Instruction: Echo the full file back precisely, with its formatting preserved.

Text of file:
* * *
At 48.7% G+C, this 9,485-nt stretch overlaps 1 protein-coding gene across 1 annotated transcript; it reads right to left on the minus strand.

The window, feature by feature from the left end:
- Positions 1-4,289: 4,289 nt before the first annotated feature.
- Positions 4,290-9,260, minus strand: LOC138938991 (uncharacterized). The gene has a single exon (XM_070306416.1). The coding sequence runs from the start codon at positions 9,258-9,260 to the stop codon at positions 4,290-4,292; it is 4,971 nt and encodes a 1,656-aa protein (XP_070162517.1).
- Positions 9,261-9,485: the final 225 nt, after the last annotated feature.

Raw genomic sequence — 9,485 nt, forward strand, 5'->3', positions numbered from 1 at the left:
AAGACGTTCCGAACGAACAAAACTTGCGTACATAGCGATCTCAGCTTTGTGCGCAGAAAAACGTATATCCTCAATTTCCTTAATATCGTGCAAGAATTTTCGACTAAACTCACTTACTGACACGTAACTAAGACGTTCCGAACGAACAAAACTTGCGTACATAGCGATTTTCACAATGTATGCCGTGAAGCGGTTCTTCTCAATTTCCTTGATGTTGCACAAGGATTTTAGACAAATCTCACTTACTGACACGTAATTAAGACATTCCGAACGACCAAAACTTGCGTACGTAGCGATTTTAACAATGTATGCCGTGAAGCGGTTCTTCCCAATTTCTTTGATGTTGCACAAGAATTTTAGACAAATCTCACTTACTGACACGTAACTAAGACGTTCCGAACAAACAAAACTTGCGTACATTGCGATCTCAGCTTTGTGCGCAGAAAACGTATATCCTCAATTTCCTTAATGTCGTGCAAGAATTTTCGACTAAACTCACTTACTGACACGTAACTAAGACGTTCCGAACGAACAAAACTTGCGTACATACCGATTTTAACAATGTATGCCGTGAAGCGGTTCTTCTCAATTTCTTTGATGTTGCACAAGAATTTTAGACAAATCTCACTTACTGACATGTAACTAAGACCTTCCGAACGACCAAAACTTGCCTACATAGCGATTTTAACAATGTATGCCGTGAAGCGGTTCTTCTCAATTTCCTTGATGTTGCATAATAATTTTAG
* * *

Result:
At 48.7% G+C, this 9,485-nt stretch overlaps 1 protein-coding gene across 1 annotated transcript; it reads right to left on the minus strand.

The window, feature by feature from the left end:
- Positions 1-4,289: 4,289 nt before the first annotated feature.
- Positions 4,290-9,260, minus strand: LOC138938991 (uncharacterized). The gene has a single exon (XM_070306416.1). The coding sequence runs from the start codon at positions 9,258-9,260 to the stop codon at positions 4,290-4,292; it is 4,971 nt and encodes a 1,656-aa protein (XP_070162517.1).
- Positions 9,261-9,485: the final 225 nt, after the last annotated feature.

Raw genomic sequence — 9,485 nt, forward strand, 5'->3', positions numbered from 1 at the left:
AAGACGTTCCGAACGAACAAAACTTGCGTACATAGCGATCTCAGCTTTGTGCGCAGAAAAACGTATATCCTCAATTTCCTTAATATCGTGCAAGAATTTTCGACTAAACTCACTTACTGACACGTAACTAAGACGTTCCGAACGAACAAAACTTGCGTACATAGCGATTTTCACAATGTATGCCGTGAAGCGGTTCTTCTCAATTTCCTTGATGTTGCACAAGGATTTTAGACAAATCTCACTTACTGACACGTAATTAAGACATTCCGAACGACCAAAACTTGCGTACGTAGCGATTTTAACAATGTATGCCGTGAAGCGGTTCTTCCCAATTTCTTTGATGTTGCACAAGAATTTTAGACAAATCTCACTTACTGACACGTAACTAAGACGTTCCGAACAAACAAAACTTGCGTACATTGCGATCTCAGCTTTGTGCGCAGAAAACGTATATCCTCAATTTCCTTAATGTCGTGCAAGAATTTTCGACTAAACTCACTTACTGACACGTAACTAAGACGTTCCGAACGAACAAAACTTGCGTACATACCGATTTTAACAATGTATGCCGTGAAGCGGTTCTTCTCAATTTCTTTGATGTTGCACAAGAATTTTAGACAAATCTCACTTACTGACATGTAACTAAGACCTTCCGAACGACCAAAACTTGCCTACATAGCGATTTTAACAATGTATGCCGTGAAGCGGTTCTTCTCAATTTCCTTGATGTTGCATAATAATTTTAG